While many would expect a boom in sales to result from department stores expanding and increasing their size, some retailers are taking the opposite approach. Macy's and Kohl's are just two examples of retail stores enhancing their profits by shrinking down business operations, according to CNBC.
Assessing the Broader Goal at Macy's
Department stores, after struggling to increase sales, have begun to look at the broader goal versus immediate needs. For example, according to a November 2016 report by CNBC, Macy's announced the corporation plans to sell five locations to General Growth Properties, a mall operator. The $46 million potential sale, accompanied by the announcement to potentially shutter 100 stores, is designed to enhance profits, even with less stores on the market. Macy's also announced plans to renovate and redevelop approximately 50 locations as part of a strategic alliance with Brookfield Asset Management. The move is designed to optimize the company's real estate, according to CEO Karen Hoguet.
Pruning Down at Kohl's
While Kohl's department stores may not be closing multiple locations, the Wisconsin-based retail chain is pruning down its size to include more small-shop formats, according to CNBC. Plans to decrease inventory levels by 10 percent are also in the works. As a result, pruning down is viewed as more of a long-term plus for the retail chain, explained CEO Kevin Mansell.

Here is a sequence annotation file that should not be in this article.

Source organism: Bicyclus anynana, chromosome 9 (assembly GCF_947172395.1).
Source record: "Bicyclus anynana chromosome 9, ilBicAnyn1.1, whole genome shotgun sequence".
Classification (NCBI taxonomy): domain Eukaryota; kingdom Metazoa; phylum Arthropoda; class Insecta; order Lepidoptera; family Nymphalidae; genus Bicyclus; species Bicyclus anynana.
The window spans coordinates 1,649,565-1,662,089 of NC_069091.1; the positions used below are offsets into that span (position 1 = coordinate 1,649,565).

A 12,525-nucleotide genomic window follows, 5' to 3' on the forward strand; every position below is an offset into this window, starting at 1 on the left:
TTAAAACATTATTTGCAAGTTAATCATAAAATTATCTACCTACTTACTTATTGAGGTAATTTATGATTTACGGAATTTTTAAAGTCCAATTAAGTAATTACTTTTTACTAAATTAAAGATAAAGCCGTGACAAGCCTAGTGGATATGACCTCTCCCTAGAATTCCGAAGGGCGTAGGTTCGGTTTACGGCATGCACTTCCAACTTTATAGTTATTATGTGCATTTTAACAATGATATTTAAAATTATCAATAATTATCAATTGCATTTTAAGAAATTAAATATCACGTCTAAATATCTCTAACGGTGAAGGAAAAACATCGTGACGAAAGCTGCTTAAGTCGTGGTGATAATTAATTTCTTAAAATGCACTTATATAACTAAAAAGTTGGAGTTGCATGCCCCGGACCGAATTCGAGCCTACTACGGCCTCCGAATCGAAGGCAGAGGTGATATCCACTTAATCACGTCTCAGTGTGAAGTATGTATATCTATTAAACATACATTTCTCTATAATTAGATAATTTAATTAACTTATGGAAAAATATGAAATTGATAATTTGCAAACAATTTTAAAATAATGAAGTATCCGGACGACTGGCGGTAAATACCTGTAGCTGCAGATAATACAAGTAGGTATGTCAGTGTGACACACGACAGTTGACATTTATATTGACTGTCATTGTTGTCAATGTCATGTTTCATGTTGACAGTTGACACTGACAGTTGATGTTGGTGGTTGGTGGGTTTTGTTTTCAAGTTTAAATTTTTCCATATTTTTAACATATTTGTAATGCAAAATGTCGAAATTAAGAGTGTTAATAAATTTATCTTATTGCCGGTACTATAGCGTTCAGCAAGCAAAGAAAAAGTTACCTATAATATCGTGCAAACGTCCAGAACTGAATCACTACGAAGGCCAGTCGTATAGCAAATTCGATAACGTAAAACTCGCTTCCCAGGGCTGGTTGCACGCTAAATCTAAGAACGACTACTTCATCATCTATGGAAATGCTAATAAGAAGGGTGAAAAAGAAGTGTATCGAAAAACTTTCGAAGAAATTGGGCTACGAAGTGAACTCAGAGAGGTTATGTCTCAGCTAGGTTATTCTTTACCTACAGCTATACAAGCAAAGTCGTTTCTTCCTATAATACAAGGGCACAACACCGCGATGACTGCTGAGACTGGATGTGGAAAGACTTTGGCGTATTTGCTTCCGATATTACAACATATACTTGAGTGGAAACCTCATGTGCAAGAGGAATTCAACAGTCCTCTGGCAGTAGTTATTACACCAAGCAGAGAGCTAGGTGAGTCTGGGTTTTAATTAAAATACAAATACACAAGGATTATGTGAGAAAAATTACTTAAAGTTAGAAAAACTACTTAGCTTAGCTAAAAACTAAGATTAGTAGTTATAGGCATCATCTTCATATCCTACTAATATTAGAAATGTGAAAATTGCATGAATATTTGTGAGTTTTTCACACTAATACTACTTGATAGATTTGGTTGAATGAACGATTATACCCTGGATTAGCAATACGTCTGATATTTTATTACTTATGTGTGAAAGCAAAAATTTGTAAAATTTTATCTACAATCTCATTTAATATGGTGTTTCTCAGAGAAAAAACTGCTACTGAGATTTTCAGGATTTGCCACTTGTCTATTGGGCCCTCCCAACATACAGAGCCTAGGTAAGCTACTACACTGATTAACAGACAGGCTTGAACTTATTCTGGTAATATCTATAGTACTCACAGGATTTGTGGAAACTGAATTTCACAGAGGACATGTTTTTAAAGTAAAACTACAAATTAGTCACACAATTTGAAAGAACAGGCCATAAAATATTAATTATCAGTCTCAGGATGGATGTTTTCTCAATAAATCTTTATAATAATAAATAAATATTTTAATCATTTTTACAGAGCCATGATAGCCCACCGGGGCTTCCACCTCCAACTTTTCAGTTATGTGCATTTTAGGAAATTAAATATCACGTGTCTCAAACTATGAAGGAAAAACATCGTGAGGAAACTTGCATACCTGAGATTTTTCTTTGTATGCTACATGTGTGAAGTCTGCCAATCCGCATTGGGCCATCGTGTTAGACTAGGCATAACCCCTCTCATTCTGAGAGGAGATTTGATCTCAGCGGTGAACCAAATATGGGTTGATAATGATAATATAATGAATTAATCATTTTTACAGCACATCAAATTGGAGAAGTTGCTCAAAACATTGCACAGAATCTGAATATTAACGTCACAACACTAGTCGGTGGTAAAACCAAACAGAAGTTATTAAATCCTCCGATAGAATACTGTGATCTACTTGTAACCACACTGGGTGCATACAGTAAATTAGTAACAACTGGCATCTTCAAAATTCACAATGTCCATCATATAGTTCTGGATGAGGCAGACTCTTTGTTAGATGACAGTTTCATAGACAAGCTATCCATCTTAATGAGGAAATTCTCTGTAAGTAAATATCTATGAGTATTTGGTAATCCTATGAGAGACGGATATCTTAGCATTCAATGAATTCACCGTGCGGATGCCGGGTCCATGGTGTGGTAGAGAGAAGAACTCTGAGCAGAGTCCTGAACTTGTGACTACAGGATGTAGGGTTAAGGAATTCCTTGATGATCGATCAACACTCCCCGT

Evaluating the Aftermath
Shortly after Kohl's and Macy's announced drastic changes to the size of their department stores, shares increased significantly. Kohl's shares rose by more than 11 percent, whereas Macy's jumped 7 percent higher in November 2016. As a result, S&P Retail ETF rose 3 percent higher. President of Retail Metrics attributed the share increase to the retail chain's move to meet the demand. By scaling the businesses to a more appropriate size and decreasing inventory levels, both companies are driving up the demand for their products and services.
However, it may be too soon to view the changes as successful. The initiatives have positively affected the price of the companies' shares, but underlying revenue trends still pose a challenge. During the third quarter, Kohl's comparable sales dropped by 1.7 percent, whereas Macy's sales dropped by 3.3 percent. Keeping up with changes in consumer buying habits and competition from online retailers continues to challenge the retailers. Regardless, both department stores claim to be optimistic about the upcoming changes to increase profits and customize their customer service efforts.
The push to cater to the customer through customer service strategies, loyalty programs, and both in-store and online shopping experiences still seems to be a priority, even with the potential downsizing of department stores. As fourth quarter profits, revenues and expenses continue to roll in, the upcoming changes may prove that smaller operations could give the retail chains the boost they need.
Photo Courtesy of Pong at FreeDigitalPhotos.net
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